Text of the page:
By this time next year, motorists on U.S. 127 will see the first of Gratiot County’s wind farms.
Other travelers on M-46 just outside of Breckenridge will see wind turbines no matter where they look.
“It’ll be 360 degrees,” said Greater Gratiot Development President Don Schurr.
That wind farm is the first phase of Invenergy’s project of installing at least 125 turbines, with a second phase also planned.
It is the first of three companies with plans for wind farms.
Two other companies, Beebe Community Wind Farms in partnership with Nordex, a German company with much wind turbine experience, is second in line and Trade Energy is the third.
Invenergy has signed a contract with DTE to sell the power from the first phase of its project. Now all three companies are scrambling to sell the rest.
“It’s possible we could have three wind farms,” Schurr said.
The county may generate a lot of interest for a while, Schurr said, as it will have the largest wind farm in the state with just Invenergy’s Phase 1.
Visitors are expected.
“It will make our area unique,” Schurr said.
But after a year or two, the interest is expected to die out as the wind farms “just become part of the landscape,” he said.
In March, work will begin in earnest. Road work will be the first part of the project, and the roads, culverts and corners will be strengthened, built up and improved.
Then, the base of each turbine will have to be built. Each base needs 500 yards of concrete and 50,000 pounds of steel.
Lots of materials and equipment will be coming through the county. Local companies will be providing the gravel and sand and excavation, Schurr said by way of example.
All this activity “will be noticeable,” he said. “Especially if you live in Bethany, Wheeler, Emerson and Lafayette townships, (that make up the first phase of Invenergy’s project.) St. Louis will see it too.”
More than 150 construction workers will be employed, not all at the same time and some of them will be living here, he said.
In the late summer and early fall, the turbines will arrive – in pieces. They will likely be delivered to each particular site and be assembled there as the turbine sections are too big to load and unload. Two cranes will be needed for each site.
It’s expected that Invenergy’s first phase will become operational by the end of this year. At that time, about 15 employees will be needed to maintain the farm.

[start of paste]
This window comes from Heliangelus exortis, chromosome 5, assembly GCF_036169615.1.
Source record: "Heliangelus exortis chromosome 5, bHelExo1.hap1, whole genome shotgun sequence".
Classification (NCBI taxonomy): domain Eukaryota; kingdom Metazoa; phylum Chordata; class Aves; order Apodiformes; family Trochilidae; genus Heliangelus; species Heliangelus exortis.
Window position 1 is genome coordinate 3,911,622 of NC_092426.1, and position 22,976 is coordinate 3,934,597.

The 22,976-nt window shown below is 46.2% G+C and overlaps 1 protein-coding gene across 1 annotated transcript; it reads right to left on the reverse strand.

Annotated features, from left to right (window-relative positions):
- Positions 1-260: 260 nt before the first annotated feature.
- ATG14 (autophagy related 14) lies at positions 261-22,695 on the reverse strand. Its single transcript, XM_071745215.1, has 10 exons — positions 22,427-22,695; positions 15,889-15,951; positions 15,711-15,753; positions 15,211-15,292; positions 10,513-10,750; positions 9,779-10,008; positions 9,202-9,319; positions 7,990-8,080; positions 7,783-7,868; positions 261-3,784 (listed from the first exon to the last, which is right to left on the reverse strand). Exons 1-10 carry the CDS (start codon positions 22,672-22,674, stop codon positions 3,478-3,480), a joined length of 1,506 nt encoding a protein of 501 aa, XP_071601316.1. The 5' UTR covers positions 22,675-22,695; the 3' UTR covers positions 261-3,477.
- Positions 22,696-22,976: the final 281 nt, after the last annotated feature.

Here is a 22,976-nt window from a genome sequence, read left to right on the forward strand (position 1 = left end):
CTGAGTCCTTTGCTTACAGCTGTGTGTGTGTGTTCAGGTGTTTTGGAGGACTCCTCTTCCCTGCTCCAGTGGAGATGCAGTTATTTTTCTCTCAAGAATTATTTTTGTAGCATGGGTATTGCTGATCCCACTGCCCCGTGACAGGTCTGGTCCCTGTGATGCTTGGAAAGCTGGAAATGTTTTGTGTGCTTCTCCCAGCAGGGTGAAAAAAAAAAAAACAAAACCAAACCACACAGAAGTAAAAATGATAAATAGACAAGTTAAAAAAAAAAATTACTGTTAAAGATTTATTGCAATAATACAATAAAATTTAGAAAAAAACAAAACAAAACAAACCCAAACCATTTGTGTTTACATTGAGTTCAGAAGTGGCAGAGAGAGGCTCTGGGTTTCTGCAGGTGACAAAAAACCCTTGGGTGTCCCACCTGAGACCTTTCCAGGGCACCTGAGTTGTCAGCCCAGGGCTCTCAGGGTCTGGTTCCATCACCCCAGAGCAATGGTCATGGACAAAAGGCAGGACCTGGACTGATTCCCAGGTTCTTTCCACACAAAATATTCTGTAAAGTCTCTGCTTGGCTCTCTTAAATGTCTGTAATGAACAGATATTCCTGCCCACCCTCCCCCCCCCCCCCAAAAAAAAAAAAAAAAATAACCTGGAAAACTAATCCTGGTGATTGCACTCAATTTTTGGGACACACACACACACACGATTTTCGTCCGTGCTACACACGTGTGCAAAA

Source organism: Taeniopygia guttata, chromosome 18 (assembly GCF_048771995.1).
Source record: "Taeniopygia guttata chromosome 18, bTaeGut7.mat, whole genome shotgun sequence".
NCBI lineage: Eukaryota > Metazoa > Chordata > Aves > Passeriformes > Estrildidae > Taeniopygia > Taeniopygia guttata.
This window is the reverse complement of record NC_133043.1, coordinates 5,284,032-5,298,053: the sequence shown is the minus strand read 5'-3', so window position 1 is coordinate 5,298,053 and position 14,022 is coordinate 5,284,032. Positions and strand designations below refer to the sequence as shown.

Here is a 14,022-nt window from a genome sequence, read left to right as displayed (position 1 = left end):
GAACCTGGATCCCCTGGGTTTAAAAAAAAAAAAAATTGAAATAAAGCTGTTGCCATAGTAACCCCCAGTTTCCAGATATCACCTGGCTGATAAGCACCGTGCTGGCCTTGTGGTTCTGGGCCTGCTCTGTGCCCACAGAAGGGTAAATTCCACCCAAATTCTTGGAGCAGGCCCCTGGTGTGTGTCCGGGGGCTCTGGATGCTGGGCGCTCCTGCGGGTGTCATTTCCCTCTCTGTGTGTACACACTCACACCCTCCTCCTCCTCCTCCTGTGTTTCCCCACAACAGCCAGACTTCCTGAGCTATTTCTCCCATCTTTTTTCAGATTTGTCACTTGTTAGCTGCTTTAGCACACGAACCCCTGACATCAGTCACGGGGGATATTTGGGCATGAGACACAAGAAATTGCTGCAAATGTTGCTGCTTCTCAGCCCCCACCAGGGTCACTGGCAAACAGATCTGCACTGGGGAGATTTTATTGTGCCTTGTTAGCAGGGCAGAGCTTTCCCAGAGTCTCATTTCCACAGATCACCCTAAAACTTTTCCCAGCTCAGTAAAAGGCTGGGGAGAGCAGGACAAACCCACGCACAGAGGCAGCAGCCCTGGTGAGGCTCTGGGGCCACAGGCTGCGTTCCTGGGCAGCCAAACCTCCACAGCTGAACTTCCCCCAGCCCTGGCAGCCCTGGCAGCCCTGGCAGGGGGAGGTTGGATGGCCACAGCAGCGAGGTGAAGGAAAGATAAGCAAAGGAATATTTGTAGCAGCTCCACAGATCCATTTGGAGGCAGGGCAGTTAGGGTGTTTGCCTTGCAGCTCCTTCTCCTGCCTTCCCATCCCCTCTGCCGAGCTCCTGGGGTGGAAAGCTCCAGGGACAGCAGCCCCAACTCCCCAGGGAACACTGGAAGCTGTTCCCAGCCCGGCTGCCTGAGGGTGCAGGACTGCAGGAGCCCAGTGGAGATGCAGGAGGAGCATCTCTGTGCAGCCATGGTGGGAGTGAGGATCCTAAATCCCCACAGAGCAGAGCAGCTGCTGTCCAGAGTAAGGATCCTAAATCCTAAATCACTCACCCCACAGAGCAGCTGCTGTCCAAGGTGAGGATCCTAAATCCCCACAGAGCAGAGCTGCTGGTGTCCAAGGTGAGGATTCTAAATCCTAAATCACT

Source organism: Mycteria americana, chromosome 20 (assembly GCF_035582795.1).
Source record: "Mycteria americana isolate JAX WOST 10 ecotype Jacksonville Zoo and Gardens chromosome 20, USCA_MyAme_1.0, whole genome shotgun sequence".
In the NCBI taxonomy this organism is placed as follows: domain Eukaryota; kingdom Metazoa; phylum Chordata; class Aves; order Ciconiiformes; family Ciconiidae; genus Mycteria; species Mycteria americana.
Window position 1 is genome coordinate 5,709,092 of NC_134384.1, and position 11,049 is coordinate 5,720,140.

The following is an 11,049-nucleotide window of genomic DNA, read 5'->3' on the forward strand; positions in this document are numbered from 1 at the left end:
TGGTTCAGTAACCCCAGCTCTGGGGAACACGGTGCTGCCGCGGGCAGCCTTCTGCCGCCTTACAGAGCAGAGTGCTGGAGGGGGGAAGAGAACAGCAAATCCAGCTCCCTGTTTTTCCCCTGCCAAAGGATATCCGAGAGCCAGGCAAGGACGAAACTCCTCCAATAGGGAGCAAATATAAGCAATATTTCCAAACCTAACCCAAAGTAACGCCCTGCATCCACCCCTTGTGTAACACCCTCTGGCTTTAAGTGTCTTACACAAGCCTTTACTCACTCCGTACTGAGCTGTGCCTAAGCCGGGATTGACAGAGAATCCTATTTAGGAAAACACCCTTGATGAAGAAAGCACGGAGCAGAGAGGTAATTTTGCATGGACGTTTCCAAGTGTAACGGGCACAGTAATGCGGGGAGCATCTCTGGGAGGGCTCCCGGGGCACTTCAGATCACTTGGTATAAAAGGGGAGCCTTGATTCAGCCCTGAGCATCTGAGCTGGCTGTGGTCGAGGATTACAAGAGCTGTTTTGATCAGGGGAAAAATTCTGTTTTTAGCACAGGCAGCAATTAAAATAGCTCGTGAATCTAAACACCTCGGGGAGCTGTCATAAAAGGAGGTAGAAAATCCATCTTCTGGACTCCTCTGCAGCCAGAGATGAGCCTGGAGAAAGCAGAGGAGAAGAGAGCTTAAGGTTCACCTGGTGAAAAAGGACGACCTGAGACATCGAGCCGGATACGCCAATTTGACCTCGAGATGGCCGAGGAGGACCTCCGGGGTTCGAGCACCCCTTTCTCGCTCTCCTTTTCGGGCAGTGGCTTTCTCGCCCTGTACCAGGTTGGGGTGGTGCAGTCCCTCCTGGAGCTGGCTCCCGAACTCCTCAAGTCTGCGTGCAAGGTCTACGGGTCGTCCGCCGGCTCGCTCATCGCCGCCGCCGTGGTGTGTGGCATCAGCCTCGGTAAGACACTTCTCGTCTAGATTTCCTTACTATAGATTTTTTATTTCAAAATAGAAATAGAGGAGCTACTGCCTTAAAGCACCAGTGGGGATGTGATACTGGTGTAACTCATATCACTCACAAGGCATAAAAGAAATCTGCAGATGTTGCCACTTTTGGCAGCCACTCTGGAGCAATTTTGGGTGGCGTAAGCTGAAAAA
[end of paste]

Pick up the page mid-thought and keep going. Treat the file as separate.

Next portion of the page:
“They’re looking to build a facility (in or around Breckenridge,)” Schurr said.
Because the Beebe project is planning on installing bigger but fewer turbines at farther spaced intervals, that company may not need quite so many employees, he said.
All the companies are hurrying their projects along as the turbines have to be in service by 2012 in order to receive federal tax credits.
A few weeks ago, Schurr said, he received a call from the American Planning Commission in Washington, D.C.
“They wanted to do an article on how it was possible to do this in an apparently smooth manner,” he said.
It wasn’t all smooth, it didn’t happen overnight and, “It did not drop on us out of the sky.” Schurr said. “It was a process.”
It all began in 1991 with the first countywide strategic planning.
Local residents and officials were determined to form a countywide Chamber of Commerce and a countywide brownfield redevelopment authority, as two examples that were created.
“It was to do things better, cooperatively, and utilize all our assets,” Schurr said.
In 2007, Alma, St. Louis and Pine River Township formed an agreement on infrastructure and annexation. Those three entities decided to cooperate on their master plans.
Other municipalities heard about it and they wanted to join.
At that time, Schurr said, he knew there was interest in placing wind turbines in Gratiot. And he suggested that one of the things to work on was one set of wind farm ordinances and make it as business friendly as possible.
Elsewhere, companies have to travel from township to city to village and attempt to meet each set of differing rules and regulations, because wind farms will cross boundaries.
That master plan with uniform ordinances came together in 2009.
It was known that Gratiot County had stronger winds; not as good, Schurr said, as Michigan’s “west coast” or the Thumb, but a bit stronger than average.
“We had good rules, reasonable wind and a place to plug it in,” he said.
The county has three places to join with utility lines.
All the companies were appreciative of Gratiot’s efforts.
In his travels around the world and in Europe, Schurr said he visited several wind farms.
“(The turbines) make a wooshing sound,” he said. “Different sizes and different types may make different sounds. But from 1,000 feet away, it hardly makes any noise.”
He said he asked one farmer if they made noise.
“Yep,” he told Schurr. “And I love it.”
He saw another turbine right beside a hog barn and asked the farmer if there were problems with animals.
“They don’t bother the animals,” the farmer told Schurr.
The thing that strikes Schurr, is in its master plan, county residents said they wanted to preserve agriculture and open spaces, while at the same time bring economic opportunity to the community.
“There’s not much else to do with that land but farm,” he said. “And it brings money to the community – to the landowners and in taxes. It’s win win. Just what the people said they wanted.”
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